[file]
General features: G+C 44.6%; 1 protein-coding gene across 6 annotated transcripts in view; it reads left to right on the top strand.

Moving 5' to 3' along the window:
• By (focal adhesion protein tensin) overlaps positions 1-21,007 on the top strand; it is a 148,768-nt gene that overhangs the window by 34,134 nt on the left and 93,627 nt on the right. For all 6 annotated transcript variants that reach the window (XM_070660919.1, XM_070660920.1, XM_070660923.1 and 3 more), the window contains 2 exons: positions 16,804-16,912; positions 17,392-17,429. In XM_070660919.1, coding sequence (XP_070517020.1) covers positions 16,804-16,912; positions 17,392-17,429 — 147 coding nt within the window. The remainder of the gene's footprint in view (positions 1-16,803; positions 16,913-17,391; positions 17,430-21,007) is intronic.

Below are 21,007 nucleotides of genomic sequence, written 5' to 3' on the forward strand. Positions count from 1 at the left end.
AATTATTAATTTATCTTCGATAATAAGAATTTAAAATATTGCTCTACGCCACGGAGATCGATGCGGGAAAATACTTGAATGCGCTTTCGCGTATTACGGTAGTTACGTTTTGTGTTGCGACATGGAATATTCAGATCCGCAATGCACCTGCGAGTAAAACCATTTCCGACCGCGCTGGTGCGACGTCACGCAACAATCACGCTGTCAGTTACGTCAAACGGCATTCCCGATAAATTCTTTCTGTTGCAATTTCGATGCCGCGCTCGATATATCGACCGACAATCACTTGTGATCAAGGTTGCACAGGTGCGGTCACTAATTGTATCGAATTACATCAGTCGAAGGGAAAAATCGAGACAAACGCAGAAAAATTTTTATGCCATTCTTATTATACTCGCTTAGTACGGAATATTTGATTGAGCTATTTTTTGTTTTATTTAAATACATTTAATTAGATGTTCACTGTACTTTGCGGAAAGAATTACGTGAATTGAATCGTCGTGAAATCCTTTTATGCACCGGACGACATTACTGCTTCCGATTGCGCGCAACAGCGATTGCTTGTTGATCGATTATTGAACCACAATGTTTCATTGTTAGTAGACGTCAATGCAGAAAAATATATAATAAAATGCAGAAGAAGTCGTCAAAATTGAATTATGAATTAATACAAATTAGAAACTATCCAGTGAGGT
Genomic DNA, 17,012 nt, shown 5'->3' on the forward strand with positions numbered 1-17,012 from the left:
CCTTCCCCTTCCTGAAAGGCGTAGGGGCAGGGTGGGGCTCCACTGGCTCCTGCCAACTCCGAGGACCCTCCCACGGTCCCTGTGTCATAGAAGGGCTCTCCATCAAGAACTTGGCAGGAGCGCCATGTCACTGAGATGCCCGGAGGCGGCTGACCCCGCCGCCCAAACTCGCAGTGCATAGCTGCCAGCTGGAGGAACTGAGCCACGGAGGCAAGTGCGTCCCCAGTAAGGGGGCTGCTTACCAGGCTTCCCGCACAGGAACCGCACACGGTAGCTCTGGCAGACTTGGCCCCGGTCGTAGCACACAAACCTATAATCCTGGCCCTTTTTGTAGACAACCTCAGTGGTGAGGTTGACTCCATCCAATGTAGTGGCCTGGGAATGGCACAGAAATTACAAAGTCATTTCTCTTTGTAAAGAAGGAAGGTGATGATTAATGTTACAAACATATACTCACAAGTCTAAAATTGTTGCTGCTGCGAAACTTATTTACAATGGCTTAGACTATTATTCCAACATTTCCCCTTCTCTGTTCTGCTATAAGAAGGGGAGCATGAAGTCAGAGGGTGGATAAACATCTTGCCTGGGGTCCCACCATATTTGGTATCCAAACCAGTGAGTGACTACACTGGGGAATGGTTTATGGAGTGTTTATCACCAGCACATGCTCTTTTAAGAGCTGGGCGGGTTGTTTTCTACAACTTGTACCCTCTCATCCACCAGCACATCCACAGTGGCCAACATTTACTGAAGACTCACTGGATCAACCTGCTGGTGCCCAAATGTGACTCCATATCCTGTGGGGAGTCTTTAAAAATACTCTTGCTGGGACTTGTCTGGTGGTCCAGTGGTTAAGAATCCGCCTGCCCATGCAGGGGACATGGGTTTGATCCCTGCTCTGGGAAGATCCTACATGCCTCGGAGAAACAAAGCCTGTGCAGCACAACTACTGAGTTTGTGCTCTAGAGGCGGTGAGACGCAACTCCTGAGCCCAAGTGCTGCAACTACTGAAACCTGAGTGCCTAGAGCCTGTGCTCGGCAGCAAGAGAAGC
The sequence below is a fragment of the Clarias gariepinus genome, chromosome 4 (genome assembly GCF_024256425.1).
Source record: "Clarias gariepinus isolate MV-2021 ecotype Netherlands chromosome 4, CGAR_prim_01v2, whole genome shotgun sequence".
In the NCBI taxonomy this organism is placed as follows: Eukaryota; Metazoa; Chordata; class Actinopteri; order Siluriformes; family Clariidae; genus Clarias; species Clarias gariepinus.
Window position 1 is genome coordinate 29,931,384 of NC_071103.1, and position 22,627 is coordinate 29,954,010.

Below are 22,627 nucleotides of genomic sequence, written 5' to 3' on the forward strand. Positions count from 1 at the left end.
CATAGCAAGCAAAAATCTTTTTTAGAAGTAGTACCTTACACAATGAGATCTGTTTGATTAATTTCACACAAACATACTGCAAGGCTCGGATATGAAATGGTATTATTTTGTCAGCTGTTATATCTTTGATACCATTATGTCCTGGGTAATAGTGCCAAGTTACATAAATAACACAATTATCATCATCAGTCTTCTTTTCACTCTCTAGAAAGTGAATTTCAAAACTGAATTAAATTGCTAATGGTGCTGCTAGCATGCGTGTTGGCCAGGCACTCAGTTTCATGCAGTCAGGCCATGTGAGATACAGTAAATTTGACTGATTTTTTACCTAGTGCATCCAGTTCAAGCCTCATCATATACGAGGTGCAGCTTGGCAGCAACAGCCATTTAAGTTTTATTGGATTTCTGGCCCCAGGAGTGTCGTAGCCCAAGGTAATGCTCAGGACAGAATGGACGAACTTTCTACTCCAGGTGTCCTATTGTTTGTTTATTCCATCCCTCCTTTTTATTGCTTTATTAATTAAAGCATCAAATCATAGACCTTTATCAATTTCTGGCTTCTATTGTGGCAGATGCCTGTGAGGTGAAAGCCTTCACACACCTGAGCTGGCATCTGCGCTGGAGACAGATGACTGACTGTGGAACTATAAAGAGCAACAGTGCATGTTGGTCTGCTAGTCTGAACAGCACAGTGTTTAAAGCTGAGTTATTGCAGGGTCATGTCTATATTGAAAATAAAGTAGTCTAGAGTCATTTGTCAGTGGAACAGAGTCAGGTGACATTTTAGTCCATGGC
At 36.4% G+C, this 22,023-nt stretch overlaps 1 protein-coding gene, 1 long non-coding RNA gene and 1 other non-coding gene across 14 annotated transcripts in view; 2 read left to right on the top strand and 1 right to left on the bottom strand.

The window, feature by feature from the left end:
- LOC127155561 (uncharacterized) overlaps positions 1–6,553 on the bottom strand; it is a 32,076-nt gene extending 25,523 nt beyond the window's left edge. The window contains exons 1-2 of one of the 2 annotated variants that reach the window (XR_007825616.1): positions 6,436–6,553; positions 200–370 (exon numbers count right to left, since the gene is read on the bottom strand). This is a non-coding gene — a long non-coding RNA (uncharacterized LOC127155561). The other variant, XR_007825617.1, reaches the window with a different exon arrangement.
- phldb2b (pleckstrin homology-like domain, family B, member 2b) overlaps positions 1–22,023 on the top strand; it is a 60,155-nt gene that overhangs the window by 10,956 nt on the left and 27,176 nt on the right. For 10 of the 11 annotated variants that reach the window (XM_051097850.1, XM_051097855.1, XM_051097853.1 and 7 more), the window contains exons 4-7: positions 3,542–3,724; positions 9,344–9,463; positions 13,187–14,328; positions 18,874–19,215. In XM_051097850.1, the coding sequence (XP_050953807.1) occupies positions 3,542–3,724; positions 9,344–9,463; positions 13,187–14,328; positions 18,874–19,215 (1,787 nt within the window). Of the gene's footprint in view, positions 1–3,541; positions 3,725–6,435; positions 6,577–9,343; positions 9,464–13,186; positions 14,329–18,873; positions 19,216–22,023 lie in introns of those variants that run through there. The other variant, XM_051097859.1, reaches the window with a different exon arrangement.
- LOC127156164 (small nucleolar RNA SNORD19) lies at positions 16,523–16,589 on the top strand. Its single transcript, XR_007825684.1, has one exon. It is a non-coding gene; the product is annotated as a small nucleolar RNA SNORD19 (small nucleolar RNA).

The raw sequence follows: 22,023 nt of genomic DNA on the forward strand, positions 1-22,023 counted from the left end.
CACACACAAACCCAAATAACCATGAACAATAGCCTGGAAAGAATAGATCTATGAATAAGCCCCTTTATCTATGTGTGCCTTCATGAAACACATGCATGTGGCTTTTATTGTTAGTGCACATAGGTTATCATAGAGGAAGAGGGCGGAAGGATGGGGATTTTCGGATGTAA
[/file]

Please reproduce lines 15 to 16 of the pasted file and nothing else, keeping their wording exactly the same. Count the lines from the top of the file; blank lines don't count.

The window, feature by feature from the left end:
- LOC127155561 (uncharacterized) overlaps positions 1–6,553 on the bottom strand; it is a 32,076-nt gene extending 25,523 nt beyond the window's left edge. The window contains exons 1-2 of one of the 2 annotated variants that reach the window (XR_007825616.1): positions 6,436–6,553; positions 200–370 (exon numbers count right to left, since the gene is read on the bottom strand). This is a non-coding gene — a long non-coding RNA (uncharacterized LOC127155561). The other variant, XR_007825617.1, reaches the window with a different exon arrangement.